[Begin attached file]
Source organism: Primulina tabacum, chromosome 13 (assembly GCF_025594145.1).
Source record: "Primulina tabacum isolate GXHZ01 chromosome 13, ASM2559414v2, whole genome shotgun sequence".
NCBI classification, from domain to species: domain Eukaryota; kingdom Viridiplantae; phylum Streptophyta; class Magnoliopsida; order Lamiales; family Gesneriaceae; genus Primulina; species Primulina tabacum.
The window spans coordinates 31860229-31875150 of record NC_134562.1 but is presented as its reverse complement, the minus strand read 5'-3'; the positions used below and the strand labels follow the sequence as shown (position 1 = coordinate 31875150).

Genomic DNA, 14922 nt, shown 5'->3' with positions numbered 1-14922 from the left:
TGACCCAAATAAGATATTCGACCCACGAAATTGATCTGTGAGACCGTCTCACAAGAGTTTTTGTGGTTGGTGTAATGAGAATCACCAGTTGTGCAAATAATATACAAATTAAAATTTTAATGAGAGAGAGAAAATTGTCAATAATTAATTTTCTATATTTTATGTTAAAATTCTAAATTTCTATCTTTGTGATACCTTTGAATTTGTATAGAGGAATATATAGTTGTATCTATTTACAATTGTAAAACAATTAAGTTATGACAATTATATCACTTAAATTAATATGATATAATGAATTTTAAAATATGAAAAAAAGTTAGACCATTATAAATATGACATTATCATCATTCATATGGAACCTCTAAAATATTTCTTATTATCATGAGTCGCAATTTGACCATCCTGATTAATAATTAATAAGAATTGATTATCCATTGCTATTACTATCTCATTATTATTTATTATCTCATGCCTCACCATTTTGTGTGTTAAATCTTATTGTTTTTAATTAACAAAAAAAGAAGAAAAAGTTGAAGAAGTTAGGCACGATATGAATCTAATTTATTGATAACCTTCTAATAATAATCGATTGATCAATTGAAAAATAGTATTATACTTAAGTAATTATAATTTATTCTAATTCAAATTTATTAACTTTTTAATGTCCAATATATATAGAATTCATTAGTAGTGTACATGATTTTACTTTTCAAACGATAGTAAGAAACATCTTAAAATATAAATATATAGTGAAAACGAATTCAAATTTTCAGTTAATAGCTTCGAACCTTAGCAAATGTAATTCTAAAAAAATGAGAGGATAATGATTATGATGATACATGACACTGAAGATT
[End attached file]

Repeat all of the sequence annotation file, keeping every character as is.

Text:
Source organism: Primulina tabacum, chromosome 13 (assembly GCF_025594145.1).
Source record: "Primulina tabacum isolate GXHZ01 chromosome 13, ASM2559414v2, whole genome shotgun sequence".
NCBI classification, from domain to species: domain Eukaryota; kingdom Viridiplantae; phylum Streptophyta; class Magnoliopsida; order Lamiales; family Gesneriaceae; genus Primulina; species Primulina tabacum.
The window spans coordinates 31860229-31875150 of record NC_134562.1 but is presented as its reverse complement, the minus strand read 5'-3'; the positions used below and the strand labels follow the sequence as shown (position 1 = coordinate 31875150).

Genomic DNA, 14922 nt, shown 5'->3' with positions numbered 1-14922 from the left:
TGACCCAAATAAGATATTCGACCCACGAAATTGATCTGTGAGACCGTCTCACAAGAGTTTTTGTGGTTGGTGTAATGAGAATCACCAGTTGTGCAAATAATATACAAATTAAAATTTTAATGAGAGAGAGAAAATTGTCAATAATTAATTTTCTATATTTTATGTTAAAATTCTAAATTTCTATCTTTGTGATACCTTTGAATTTGTATAGAGGAATATATAGTTGTATCTATTTACAATTGTAAAACAATTAAGTTATGACAATTATATCACTTAAATTAATATGATATAATGAATTTTAAAATATGAAAAAAAGTTAGACCATTATAAATATGACATTATCATCATTCATATGGAACCTCTAAAATATTTCTTATTATCATGAGTCGCAATTTGACCATCCTGATTAATAATTAATAAGAATTGATTATCCATTGCTATTACTATCTCATTATTATTTATTATCTCATGCCTCACCATTTTGTGTGTTAAATCTTATTGTTTTTAATTAACAAAAAAAGAAGAAAAAGTTGAAGAAGTTAGGCACGATATGAATCTAATTTATTGATAACCTTCTAATAATAATCGATTGATCAATTGAAAAATAGTATTATACTTAAGTAATTATAATTTATTCTAATTCAAATTTATTAACTTTTTAATGTCCAATATATATAGAATTCATTAGTAGTGTACATGATTTTACTTTTCAAACGATAGTAAGAAACATCTTAAAATATAAATATATAGTGAAAACGAATTCAAATTTTCAGTTAATAGCTTCGAACCTTAGCAAATGTAATTCTAAAAAAATGAGAGGATAATGATTATGATGATACATGACACTGAAGATT